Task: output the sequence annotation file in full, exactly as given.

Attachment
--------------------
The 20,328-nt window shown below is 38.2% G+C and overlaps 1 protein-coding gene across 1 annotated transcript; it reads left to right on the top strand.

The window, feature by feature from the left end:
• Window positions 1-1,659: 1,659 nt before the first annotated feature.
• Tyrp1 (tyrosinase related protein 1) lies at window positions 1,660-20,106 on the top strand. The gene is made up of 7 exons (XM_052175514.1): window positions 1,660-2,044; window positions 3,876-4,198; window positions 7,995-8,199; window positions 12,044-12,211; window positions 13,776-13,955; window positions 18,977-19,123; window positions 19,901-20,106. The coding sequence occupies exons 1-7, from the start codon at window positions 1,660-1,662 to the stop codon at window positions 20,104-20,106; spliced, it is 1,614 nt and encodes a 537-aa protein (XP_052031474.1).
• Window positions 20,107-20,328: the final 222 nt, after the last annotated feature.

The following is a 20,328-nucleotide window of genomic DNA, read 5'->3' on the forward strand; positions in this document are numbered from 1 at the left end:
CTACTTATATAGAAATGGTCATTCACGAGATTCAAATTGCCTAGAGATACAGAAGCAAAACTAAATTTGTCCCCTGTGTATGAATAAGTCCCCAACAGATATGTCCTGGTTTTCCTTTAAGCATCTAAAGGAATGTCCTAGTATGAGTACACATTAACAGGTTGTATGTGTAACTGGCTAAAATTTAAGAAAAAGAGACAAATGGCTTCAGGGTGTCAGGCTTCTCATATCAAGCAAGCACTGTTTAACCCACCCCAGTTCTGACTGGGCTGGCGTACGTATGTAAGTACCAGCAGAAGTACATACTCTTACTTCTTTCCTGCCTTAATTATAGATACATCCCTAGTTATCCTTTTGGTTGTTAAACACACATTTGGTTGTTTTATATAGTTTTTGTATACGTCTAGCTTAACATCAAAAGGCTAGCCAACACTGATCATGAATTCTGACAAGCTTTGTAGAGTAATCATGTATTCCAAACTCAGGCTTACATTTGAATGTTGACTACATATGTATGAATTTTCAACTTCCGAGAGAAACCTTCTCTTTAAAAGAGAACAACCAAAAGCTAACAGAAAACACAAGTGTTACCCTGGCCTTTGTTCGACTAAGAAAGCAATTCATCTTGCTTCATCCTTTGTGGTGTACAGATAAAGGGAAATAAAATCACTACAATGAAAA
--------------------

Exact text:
The 20,328-nt window shown below is 38.2% G+C and overlaps 1 protein-coding gene across 1 annotated transcript; it reads left to right on the top strand.

The window, feature by feature from the left end:
• Window positions 1-1,659: 1,659 nt before the first annotated feature.
• Tyrp1 (tyrosinase related protein 1) lies at window positions 1,660-20,106 on the top strand. The gene is made up of 7 exons (XM_052175514.1): window positions 1,660-2,044; window positions 3,876-4,198; window positions 7,995-8,199; window positions 12,044-12,211; window positions 13,776-13,955; window positions 18,977-19,123; window positions 19,901-20,106. The coding sequence occupies exons 1-7, from the start codon at window positions 1,660-1,662 to the stop codon at window positions 20,104-20,106; spliced, it is 1,614 nt and encodes a 537-aa protein (XP_052031474.1).
• Window positions 20,107-20,328: the final 222 nt, after the last annotated feature.

The following is a 20,328-nucleotide window of genomic DNA, read 5'->3' on the forward strand; positions in this document are numbered from 1 at the left end:
CTACTTATATAGAAATGGTCATTCACGAGATTCAAATTGCCTAGAGATACAGAAGCAAAACTAAATTTGTCCCCTGTGTATGAATAAGTCCCCAACAGATATGTCCTGGTTTTCCTTTAAGCATCTAAAGGAATGTCCTAGTATGAGTACACATTAACAGGTTGTATGTGTAACTGGCTAAAATTTAAGAAAAAGAGACAAATGGCTTCAGGGTGTCAGGCTTCTCATATCAAGCAAGCACTGTTTAACCCACCCCAGTTCTGACTGGGCTGGCGTACGTATGTAAGTACCAGCAGAAGTACATACTCTTACTTCTTTCCTGCCTTAATTATAGATACATCCCTAGTTATCCTTTTGGTTGTTAAACACACATTTGGTTGTTTTATATAGTTTTTGTATACGTCTAGCTTAACATCAAAAGGCTAGCCAACACTGATCATGAATTCTGACAAGCTTTGTAGAGTAATCATGTATTCCAAACTCAGGCTTACATTTGAATGTTGACTACATATGTATGAATTTTCAACTTCCGAGAGAAACCTTCTCTTTAAAAGAGAACAACCAAAAGCTAACAGAAAACACAAGTGTTACCCTGGCCTTTGTTCGACTAAGAAAGCAATTCATCTTGCTTCATCCTTTGTGGTGTACAGATAAAGGGAAATAAAATCACTACAATGAAAA